No.  In our democratic union, UC-AFT members must affirmatively vote to authorize a strike.  There are also several legal steps that unions and employers must go through before a strike may be called. Strikes require careful and intense organizing in order to reach as many union members and allies as possible.  To learn how to participate in these efforts, contact your campus's Contract Campaign Committee.

What are the risks of going out of contract?
Elimination of arbitration is probably the most significant area impacted by an expired contract. The Public Employment Relations Board (PERB) has held that contractual arbitration clauses do not continue in effect after expiration of a collective bargaining agreement. Once the contract has expired, the only matters that may continue to arbitration are: (1) disputes involving facts and occurrences that arose before expiration or (2) cases involving post-expiration conduct that infringes on rights accrued or vested under the agreement. We are reviewing all current issues and plan to submit grievances in advance of expiration where appropriate.

Once the contract has expired there are certain contractual terms that the employer is permitted to unilaterally change; management rights and no strikes clauses are two examples. Other provisions that are subject to unilateral change are those subjects that fall within the narrow scope of permissive (or non-mandatory) bargaining. In the current Unit 18 MOU, there is little, if anything, of substance that falls within this scope.

Can we strike after the contract expires?
Under the Higher Education Employee Relations Act (HEERA), related statutes and applicable case law, the union cannot go on strike until and unless the parties have reached and declared an impasse and have exhausted all post-impasse resolution procedures. PERB has consistently held that strikes that occur before completion of the statutory impasse procedures create a rebuttable presumption that the union has violated its duty to negotiate in good faith or to participate in good faith in the impasse resolution process. PERB has also held that a strike during negotiations or before exhaustion of the impasse resolution process may constitute an "illegal pressure tactic" and therefore an unfair practice by refusing to negotiate in good faith. (Fresno Unified School District (1982) PERB Dec. No. 208.)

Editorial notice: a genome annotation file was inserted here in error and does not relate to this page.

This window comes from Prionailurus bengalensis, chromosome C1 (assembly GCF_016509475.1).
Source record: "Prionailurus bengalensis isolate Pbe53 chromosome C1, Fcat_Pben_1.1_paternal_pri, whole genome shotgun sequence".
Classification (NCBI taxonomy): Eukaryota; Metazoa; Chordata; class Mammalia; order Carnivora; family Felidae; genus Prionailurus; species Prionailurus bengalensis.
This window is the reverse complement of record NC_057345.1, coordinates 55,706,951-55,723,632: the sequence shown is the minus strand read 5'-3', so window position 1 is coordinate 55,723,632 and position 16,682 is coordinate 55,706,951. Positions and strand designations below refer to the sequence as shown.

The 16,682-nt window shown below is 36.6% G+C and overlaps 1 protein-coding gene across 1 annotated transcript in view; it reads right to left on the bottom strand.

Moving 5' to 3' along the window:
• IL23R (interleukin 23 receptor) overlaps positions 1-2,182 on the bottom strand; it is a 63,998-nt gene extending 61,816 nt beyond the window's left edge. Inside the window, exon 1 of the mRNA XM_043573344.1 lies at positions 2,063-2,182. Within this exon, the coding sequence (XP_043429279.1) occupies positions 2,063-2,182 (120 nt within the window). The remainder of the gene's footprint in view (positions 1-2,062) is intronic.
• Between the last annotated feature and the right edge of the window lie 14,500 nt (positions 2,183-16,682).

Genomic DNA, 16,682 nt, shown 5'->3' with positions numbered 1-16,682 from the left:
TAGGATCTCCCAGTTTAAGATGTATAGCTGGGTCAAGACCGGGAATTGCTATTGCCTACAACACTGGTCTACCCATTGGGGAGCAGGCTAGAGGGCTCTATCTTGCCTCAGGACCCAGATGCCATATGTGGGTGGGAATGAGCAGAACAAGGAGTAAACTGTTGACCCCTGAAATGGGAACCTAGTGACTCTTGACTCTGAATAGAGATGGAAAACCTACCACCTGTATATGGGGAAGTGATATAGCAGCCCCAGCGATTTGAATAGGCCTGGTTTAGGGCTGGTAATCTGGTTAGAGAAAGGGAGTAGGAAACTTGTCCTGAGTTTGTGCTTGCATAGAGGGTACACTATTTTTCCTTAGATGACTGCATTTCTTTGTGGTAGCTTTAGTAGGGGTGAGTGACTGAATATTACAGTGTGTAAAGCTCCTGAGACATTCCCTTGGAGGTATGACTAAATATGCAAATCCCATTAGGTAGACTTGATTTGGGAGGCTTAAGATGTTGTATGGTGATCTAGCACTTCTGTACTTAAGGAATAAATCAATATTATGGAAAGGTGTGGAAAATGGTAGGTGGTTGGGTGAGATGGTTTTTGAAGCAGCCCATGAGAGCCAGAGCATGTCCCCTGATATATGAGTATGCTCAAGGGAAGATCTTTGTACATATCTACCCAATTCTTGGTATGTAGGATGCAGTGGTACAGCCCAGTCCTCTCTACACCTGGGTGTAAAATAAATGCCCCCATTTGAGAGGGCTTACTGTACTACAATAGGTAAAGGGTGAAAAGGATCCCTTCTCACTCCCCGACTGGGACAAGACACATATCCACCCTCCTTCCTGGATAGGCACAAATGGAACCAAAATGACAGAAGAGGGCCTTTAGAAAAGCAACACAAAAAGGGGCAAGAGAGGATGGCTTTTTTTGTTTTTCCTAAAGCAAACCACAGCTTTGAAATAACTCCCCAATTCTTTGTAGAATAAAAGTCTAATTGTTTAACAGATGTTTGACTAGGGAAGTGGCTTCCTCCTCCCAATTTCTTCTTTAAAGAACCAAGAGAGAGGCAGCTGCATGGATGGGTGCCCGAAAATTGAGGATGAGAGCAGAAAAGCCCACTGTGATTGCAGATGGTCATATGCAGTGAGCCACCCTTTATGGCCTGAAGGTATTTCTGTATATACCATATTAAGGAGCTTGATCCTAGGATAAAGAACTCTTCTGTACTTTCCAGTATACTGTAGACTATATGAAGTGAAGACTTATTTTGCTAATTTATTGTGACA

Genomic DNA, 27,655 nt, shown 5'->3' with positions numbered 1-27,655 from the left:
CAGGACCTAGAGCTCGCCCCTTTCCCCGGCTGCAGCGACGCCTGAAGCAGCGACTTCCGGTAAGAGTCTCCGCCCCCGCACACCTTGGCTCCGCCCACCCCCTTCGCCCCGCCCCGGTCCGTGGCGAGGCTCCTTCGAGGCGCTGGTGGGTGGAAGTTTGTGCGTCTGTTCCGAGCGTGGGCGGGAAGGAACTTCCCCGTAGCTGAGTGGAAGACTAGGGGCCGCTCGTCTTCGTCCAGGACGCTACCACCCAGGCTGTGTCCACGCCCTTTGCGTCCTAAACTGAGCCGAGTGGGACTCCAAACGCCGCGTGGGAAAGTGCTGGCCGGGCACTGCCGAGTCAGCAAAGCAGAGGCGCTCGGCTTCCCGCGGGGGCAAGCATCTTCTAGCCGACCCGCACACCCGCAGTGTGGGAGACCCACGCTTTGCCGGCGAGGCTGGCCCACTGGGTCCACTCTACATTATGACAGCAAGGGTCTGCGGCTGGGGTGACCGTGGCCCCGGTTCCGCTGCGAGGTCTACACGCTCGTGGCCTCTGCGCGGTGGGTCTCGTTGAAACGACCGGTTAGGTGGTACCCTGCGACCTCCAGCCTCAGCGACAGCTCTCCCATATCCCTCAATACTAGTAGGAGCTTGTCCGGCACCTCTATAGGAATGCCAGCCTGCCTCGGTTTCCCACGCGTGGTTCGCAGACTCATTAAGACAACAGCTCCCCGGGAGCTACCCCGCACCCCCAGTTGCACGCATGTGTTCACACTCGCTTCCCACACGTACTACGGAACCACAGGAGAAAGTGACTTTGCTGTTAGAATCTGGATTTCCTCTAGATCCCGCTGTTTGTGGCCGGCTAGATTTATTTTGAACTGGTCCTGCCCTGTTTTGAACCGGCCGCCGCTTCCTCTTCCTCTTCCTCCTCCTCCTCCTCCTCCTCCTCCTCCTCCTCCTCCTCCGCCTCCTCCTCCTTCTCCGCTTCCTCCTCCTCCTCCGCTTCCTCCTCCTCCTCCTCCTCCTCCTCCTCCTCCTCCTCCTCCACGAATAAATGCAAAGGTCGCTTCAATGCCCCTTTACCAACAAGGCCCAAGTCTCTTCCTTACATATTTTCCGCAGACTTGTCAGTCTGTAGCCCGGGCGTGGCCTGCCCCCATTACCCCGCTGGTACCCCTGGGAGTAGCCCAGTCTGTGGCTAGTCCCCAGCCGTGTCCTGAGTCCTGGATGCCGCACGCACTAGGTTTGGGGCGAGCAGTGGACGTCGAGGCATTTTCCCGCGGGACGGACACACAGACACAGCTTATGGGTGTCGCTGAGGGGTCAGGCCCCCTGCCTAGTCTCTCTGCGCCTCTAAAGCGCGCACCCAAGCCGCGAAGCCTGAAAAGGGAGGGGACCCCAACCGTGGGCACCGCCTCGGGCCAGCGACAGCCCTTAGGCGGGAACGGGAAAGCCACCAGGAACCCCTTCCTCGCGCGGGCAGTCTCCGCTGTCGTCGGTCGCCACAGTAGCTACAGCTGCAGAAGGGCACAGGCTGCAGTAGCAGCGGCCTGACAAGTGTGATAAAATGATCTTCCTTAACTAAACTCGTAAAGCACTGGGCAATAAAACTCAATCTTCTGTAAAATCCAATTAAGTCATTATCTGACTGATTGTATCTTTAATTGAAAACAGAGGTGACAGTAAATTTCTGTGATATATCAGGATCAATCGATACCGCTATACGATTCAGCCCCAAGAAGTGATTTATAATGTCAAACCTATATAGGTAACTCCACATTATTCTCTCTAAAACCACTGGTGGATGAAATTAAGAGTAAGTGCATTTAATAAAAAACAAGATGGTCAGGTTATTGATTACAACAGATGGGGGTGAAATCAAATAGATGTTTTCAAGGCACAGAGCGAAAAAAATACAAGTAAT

How is impasse declared?
HEERA states that "impasse means that the parties have reached a point in meeting and conferring at which their differences in positions are such that further meetings would be futile." (Gov't Code sec. 3562(j).) Once impasse has been found, the parties are obligated to participate in good faith in the statutorily mandated procedures for resolving impasse, including mediation and, if ordered by the mediator, fact-finding. At this point in our negotiations, we are nowhere near impasse. Impasse would not be found until there has been substantial back and forth between the parties on substantive proposals without any progress being made. In determining whether an actual impasse exists, PERB will consider several factors including: (1) the number and length of negotiating sessions and the period of time over which these sessions occurred; (2) the extent to which the parties presented and discussed counter proposals; (3) the extent to which the parties reached tentative agreements on negotiated issues; and (4) the extent to which issues remain unresolved.